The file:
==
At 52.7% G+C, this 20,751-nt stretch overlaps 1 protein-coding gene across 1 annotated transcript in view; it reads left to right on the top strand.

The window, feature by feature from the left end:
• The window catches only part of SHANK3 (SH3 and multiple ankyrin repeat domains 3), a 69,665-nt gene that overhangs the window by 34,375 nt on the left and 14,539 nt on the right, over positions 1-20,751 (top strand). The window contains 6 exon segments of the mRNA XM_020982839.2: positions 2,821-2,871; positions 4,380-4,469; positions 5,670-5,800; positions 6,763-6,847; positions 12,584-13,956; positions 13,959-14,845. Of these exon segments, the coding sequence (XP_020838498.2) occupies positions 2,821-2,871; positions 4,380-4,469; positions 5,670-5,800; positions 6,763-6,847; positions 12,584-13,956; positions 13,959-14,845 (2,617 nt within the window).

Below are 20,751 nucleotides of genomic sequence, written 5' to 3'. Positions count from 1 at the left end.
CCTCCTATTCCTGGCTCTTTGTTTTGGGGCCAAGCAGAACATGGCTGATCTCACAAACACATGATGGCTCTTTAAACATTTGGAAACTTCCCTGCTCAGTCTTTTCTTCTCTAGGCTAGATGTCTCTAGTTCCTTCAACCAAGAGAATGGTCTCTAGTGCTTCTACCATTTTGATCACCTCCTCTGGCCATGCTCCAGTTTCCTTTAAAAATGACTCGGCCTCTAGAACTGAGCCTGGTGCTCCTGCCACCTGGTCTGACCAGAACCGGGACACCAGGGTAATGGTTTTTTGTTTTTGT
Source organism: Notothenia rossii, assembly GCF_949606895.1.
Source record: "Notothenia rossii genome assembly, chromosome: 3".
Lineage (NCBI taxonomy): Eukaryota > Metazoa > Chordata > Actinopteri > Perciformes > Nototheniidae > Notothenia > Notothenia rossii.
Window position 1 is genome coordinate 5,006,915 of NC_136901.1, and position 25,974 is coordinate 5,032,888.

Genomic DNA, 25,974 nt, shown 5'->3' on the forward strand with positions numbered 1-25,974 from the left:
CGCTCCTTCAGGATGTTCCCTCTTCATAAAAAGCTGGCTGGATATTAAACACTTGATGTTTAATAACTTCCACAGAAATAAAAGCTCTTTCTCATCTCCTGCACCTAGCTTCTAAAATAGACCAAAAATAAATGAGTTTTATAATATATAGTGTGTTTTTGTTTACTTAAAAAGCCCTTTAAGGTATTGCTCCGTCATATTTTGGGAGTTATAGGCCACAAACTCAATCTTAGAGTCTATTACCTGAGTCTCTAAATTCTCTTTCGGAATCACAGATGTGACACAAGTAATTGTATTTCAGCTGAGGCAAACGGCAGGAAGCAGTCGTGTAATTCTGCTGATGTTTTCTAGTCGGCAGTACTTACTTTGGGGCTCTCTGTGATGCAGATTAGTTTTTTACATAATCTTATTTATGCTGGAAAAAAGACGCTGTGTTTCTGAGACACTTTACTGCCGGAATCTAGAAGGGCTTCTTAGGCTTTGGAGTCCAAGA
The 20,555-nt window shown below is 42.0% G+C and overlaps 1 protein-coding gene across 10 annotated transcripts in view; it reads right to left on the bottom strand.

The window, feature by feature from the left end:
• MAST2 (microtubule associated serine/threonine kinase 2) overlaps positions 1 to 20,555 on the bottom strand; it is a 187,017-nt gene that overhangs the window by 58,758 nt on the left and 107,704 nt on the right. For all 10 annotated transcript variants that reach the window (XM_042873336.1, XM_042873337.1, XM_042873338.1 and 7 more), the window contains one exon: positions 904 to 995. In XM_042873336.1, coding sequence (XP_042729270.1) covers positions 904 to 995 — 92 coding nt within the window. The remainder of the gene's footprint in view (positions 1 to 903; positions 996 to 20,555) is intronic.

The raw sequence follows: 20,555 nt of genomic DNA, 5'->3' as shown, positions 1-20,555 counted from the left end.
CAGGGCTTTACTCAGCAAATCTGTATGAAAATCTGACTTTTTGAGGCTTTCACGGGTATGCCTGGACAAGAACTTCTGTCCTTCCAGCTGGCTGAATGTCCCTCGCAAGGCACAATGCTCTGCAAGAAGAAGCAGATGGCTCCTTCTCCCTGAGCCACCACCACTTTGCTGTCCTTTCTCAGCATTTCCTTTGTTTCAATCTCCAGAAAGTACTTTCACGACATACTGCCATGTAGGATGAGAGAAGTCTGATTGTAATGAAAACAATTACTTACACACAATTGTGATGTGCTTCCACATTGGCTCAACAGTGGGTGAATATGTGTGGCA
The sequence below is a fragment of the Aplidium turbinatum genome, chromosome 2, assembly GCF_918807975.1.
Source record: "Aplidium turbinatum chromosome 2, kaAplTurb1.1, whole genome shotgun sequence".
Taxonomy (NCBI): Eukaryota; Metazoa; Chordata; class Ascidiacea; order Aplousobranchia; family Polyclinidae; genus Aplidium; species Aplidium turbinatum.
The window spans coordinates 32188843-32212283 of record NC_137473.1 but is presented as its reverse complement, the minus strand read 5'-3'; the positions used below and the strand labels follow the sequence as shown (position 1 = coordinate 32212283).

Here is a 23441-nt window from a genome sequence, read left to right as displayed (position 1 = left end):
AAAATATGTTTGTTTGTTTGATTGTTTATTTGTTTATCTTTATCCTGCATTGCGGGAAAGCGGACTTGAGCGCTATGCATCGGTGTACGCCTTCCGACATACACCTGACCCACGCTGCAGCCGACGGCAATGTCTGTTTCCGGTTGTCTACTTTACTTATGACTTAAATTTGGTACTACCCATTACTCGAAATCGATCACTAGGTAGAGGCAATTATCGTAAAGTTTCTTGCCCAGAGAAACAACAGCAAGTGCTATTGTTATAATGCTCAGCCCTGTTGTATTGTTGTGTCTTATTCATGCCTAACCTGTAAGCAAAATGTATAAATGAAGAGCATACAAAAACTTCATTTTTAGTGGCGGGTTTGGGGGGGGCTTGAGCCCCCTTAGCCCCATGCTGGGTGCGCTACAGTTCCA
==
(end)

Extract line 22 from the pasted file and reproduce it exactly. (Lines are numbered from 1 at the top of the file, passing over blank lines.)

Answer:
AAAATATGTTTGTTTGTTTGATTGTTTATTTGTTTATCTTTATCCTGCATTGCGGGAAAGCGGACTTGAGCGCTATGCATCGGTGTACGCCTTCCGACATACACCTGACCCACGCTGCAGCCGACGGCAATGTCTGTTTCCGGTTGTCTACTTTACTTATGACTTAAATTTGGTACTACCCATTACTCGAAATCGATCACTAGGTAGAGGCAATTATCGTAAAGTTTCTTGCCCAGAGAAACAACAGCAAGTGCTATTGTTATAATGCTCAGCCCTGTTGTATTGTTGTGTCTTATTCATGCCTAACCTGTAAGCAAAATGTATAAATGAAGAGCATACAAAAACTTCATTTTTAGTGGCGGGTTTGGGGGGGGCTTGAGCCCCCTTAGCCCCATGCTGGGTGCGCTACAGTTCCA